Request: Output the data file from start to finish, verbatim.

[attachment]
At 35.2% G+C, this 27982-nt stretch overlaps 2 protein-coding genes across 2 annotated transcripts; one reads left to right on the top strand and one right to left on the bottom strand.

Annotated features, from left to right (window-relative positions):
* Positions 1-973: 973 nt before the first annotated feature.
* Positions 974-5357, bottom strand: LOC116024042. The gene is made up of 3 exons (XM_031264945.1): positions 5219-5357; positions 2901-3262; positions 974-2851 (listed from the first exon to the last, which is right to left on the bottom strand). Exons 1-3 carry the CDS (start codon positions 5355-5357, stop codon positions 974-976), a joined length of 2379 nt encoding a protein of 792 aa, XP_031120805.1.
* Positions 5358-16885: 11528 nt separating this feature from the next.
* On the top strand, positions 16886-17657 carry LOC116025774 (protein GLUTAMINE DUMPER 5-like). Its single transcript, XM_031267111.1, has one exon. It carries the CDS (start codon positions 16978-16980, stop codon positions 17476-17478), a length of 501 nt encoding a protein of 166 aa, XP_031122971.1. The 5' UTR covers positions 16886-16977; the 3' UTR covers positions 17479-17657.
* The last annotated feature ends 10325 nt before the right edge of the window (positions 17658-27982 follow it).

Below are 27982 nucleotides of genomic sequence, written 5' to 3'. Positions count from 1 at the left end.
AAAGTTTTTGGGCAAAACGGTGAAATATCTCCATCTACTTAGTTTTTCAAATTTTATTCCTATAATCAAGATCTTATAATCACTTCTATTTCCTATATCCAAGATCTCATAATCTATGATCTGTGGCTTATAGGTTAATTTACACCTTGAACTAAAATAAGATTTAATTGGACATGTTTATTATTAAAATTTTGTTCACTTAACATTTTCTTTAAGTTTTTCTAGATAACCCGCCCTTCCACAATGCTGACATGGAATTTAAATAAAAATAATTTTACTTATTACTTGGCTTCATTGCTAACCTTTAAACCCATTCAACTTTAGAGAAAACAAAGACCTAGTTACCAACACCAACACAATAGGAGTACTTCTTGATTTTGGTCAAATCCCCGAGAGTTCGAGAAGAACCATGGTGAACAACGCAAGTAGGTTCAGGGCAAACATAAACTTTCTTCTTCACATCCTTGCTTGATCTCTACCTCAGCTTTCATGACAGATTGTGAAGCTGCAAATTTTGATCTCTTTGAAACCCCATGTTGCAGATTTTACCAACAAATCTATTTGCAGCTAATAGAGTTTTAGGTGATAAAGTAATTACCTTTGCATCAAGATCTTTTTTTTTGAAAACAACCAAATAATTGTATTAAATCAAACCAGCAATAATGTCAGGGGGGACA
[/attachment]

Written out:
At 35.2% G+C, this 27982-nt stretch overlaps 2 protein-coding genes across 2 annotated transcripts; one reads left to right on the top strand and one right to left on the bottom strand.

Annotated features, from left to right (window-relative positions):
* Positions 1-973: 973 nt before the first annotated feature.
* Positions 974-5357, bottom strand: LOC116024042. The gene is made up of 3 exons (XM_031264945.1): positions 5219-5357; positions 2901-3262; positions 974-2851 (listed from the first exon to the last, which is right to left on the bottom strand). Exons 1-3 carry the CDS (start codon positions 5355-5357, stop codon positions 974-976), a joined length of 2379 nt encoding a protein of 792 aa, XP_031120805.1.
* Positions 5358-16885: 11528 nt separating this feature from the next.
* On the top strand, positions 16886-17657 carry LOC116025774 (protein GLUTAMINE DUMPER 5-like). Its single transcript, XM_031267111.1, has one exon. It carries the CDS (start codon positions 16978-16980, stop codon positions 17476-17478), a length of 501 nt encoding a protein of 166 aa, XP_031122971.1. The 5' UTR covers positions 16886-16977; the 3' UTR covers positions 17479-17657.
* The last annotated feature ends 10325 nt before the right edge of the window (positions 17658-27982 follow it).

Below are 27982 nucleotides of genomic sequence, written 5' to 3'. Positions count from 1 at the left end.
AAAGTTTTTGGGCAAAACGGTGAAATATCTCCATCTACTTAGTTTTTCAAATTTTATTCCTATAATCAAGATCTTATAATCACTTCTATTTCCTATATCCAAGATCTCATAATCTATGATCTGTGGCTTATAGGTTAATTTACACCTTGAACTAAAATAAGATTTAATTGGACATGTTTATTATTAAAATTTTGTTCACTTAACATTTTCTTTAAGTTTTTCTAGATAACCCGCCCTTCCACAATGCTGACATGGAATTTAAATAAAAATAATTTTACTTATTACTTGGCTTCATTGCTAACCTTTAAACCCATTCAACTTTAGAGAAAACAAAGACCTAGTTACCAACACCAACACAATAGGAGTACTTCTTGATTTTGGTCAAATCCCCGAGAGTTCGAGAAGAACCATGGTGAACAACGCAAGTAGGTTCAGGGCAAACATAAACTTTCTTCTTCACATCCTTGCTTGATCTCTACCTCAGCTTTCATGACAGATTGTGAAGCTGCAAATTTTGATCTCTTTGAAACCCCATGTTGCAGATTTTACCAACAAATCTATTTGCAGCTAATAGAGTTTTAGGTGATAAAGTAATTACCTTTGCATCAAGATCTTTTTTTTTGAAAACAACCAAATAATTGTATTAAATCAAACCAGCAATAATGTCAGGGGGGACA